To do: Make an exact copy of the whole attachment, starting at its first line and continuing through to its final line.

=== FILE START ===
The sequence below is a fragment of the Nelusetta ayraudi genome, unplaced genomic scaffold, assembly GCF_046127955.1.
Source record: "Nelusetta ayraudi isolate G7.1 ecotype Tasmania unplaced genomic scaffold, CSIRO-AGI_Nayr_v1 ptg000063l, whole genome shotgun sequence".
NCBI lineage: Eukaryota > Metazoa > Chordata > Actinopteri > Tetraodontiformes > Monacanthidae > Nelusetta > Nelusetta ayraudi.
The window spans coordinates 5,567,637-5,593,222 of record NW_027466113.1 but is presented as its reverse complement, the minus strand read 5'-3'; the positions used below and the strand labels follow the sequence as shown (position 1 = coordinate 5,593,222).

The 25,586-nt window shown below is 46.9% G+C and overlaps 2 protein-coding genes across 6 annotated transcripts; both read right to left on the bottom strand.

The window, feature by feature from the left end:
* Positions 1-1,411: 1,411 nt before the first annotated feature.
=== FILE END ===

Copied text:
The sequence below is a fragment of the Nelusetta ayraudi genome, unplaced genomic scaffold, assembly GCF_046127955.1.
Source record: "Nelusetta ayraudi isolate G7.1 ecotype Tasmania unplaced genomic scaffold, CSIRO-AGI_Nayr_v1 ptg000063l, whole genome shotgun sequence".
NCBI lineage: Eukaryota > Metazoa > Chordata > Actinopteri > Tetraodontiformes > Monacanthidae > Nelusetta > Nelusetta ayraudi.
The window spans coordinates 5,567,637-5,593,222 of record NW_027466113.1 but is presented as its reverse complement, the minus strand read 5'-3'; the positions used below and the strand labels follow the sequence as shown (position 1 = coordinate 5,593,222).

The 25,586-nt window shown below is 46.9% G+C and overlaps 2 protein-coding genes across 6 annotated transcripts; both read right to left on the bottom strand.

The window, feature by feature from the left end:
* Positions 1-1,411: 1,411 nt before the first annotated feature.